Category Archives: Biblical Studies Resources
There are just translations that are faithful to their source and translations that are not. So he’s right when he writes A few days ago, I came across a blog post which was making a valid point about the differences … Continue reading
As of this morning no information is available about the volume except that it is to appear in 2017. Keep your eyes open, it honors a remarkable scholar. (This is an ebook edition of the previously appearing – in the … Continue reading
This new book’s author says it’s good. Scholars have often read the book of Revelation in way that attempts to ascertain which other Old Testament book it most resembles. Instead, we should read it as a combined and imitative text … Continue reading
Logos is producing a new lexicon: Most of the time you look up a Hebrew word you probably don’t want the extreme depth and complication afforded by the top lexicons. Neither do you want to wade through a tight paragraph … Continue reading
«Man hat gemeint, man wird attraktiv, wenn man das Latein abschafft, aber man hat keine neue sakrale Sprache gefunden, sondern ein totes Deutsch. Wen störte das früher, dass man Latein nicht verstand? Das war eine heilige Sprache, ein sakraler Vorgang, … Continue reading
Available from Brill in their Open Access section– Women in the Bible, Qumran and Early Rabbinic Literature: Their Status and Roles explores the different attitudes toward the woman’s guilt for the expulsion from the Garden and human’s calamities and the … Continue reading
Whenever someone ‘discovers’ a new ‘meaning’ of an ancient concept it behooves us all to be skeptical. Why? Well first of all, the very nature of scholarship is skepticism. It accepts nothing at face value but requires good substantial evidence. … Continue reading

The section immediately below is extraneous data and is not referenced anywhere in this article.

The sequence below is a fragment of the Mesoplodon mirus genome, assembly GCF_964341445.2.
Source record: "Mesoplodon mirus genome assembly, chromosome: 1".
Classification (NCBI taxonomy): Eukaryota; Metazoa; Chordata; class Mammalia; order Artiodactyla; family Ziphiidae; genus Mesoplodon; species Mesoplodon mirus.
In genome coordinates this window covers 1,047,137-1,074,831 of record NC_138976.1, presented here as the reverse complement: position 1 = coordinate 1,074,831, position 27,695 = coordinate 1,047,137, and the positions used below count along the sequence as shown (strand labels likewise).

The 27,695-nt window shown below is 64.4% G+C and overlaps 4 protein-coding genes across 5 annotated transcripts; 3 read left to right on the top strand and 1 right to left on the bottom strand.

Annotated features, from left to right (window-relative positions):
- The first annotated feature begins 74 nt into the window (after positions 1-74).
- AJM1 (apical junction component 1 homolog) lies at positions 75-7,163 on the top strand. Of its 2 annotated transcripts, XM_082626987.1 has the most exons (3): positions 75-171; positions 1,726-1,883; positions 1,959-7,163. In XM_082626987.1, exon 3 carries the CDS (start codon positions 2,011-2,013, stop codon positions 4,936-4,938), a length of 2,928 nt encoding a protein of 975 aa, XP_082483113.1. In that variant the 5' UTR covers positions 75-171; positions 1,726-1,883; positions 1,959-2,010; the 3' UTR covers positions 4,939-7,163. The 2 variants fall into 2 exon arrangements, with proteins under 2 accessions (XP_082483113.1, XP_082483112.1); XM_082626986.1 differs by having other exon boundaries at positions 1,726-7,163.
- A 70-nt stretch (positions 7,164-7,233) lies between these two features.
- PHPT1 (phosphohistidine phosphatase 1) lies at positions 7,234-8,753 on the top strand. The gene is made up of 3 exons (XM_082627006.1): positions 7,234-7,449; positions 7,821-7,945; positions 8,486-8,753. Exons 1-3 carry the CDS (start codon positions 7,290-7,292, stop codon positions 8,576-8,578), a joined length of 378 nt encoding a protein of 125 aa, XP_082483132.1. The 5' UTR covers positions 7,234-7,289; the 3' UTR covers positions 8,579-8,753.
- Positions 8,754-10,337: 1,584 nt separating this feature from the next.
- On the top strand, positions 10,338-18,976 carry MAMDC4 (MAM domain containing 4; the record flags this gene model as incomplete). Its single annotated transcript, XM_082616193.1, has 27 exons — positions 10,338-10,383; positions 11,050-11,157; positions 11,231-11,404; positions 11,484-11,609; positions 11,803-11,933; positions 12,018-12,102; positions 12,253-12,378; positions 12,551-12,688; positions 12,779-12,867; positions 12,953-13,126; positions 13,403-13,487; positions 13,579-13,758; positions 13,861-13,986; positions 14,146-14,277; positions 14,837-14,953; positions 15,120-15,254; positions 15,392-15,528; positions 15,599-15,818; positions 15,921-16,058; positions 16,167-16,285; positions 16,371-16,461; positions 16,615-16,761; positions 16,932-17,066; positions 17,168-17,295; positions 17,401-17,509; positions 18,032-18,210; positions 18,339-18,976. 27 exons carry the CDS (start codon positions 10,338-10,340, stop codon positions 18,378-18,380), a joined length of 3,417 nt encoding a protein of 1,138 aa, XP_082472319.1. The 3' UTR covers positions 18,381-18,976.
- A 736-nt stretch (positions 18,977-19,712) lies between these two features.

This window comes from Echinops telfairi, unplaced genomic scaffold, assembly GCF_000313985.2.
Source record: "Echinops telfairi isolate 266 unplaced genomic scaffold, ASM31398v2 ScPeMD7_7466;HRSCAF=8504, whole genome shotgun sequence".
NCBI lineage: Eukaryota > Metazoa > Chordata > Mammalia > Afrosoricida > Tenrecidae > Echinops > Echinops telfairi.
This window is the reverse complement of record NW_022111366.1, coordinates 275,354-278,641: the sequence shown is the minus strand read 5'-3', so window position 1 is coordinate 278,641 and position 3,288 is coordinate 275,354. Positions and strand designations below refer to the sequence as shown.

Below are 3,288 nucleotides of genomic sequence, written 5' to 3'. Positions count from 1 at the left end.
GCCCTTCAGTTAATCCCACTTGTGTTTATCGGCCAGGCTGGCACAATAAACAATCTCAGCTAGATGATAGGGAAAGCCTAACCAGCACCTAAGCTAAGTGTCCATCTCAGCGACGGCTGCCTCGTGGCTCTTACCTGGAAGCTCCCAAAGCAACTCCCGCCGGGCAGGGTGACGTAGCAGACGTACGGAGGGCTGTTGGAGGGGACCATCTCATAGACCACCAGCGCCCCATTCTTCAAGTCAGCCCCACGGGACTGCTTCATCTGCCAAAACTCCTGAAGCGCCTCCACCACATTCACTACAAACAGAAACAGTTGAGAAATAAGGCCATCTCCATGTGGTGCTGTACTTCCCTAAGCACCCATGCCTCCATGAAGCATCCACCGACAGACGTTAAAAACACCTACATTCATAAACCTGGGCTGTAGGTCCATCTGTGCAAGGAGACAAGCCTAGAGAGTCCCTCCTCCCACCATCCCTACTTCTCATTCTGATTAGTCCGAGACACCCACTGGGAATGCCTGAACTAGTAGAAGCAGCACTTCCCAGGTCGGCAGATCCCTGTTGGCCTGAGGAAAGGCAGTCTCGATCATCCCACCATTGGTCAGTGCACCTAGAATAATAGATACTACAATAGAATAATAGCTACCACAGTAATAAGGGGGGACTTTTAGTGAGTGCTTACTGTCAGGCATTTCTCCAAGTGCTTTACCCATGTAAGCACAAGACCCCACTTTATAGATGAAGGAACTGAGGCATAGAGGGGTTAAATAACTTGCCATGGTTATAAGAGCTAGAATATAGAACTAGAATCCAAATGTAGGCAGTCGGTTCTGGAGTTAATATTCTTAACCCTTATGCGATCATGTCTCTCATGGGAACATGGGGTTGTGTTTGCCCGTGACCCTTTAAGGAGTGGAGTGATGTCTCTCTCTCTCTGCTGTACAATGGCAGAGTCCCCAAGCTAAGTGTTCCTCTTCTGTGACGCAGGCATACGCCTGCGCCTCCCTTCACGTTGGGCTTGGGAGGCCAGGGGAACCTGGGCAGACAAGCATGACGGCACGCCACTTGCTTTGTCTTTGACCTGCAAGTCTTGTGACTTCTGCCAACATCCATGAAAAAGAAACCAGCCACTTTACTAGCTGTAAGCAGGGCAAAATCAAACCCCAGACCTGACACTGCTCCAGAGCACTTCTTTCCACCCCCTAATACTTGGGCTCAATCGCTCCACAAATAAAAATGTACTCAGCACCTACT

Texts, Practices, and Groups. Multidisciplinary approaches to the history of Jesus’ followers in the first two centuries
Proceedings of the First Meeting of Bertinoro on Early Christianity (1-4 October, 2014). Within the contemporary renewal of the exegetical and historical research on Jesus and early Christianity, this book focuses on a wider knowledge of the social and cultural … Continue reading
Read Mike Bird’s take.
I don’t know for how long. With thanks to Hendrickson for tweeting it.
A LifeWay Research Study found that while the majority of churchgoers desire to honor Christ and even profess to meditate on biblical truths, few actually engage in personal Bible reading and the study of Scriptures. Forty percent of those surveyed … Continue reading
We’ve all been waiting a long time for something good to come from Nazareth! And it finally has. We at the Jesus Blog heard that your week was moving a little sluggishly and thought a free gift might make you … Continue reading
Cambridge University Library has a gem of a post. It is rare that archival research makes the national news. Jeffrey Alan Miller’s identification of a draft of a portion of the King James Bible hit the headlines in October 2015: … Continue reading
Die Ursprünge der Bundestheologie im Alten Testament und im Alten Orient.
Lots of ink has been spilled and many pixels been lit up on the question of what we mean when we say ‘the text of the New Testament’. Is the only thing we are left with ‘texts of the NT’, … Continue reading
Get the only commentary on the Bible that’s Zwingli approved. Which one is that, you ask? This one.
Jim writes (on the LXX facebook page) Although our field is small, there are more books than ever published on the LXX, and in many different series and publishers. It may be helpful to have the occasional round-up, and so … Continue reading
The catalog is here. It is, to put it plainly, a fantastic commentary series.
This is one to add to the resource list! More than 1,600 ancient manuscripts from the renowned Eastern Orthodox Monastery of St. Catherine’s on Mt. Sinai have been made available online! The images, digitized from older microfilms, are of very … Continue reading
Biblicists have long been aware that some compositions in the Bible cite and allude to other compositions. At times these practices are obvious; often, however, they are not. Essays in this volume focus on subtle, not-so-obvious, unrecognized cases of citation … Continue reading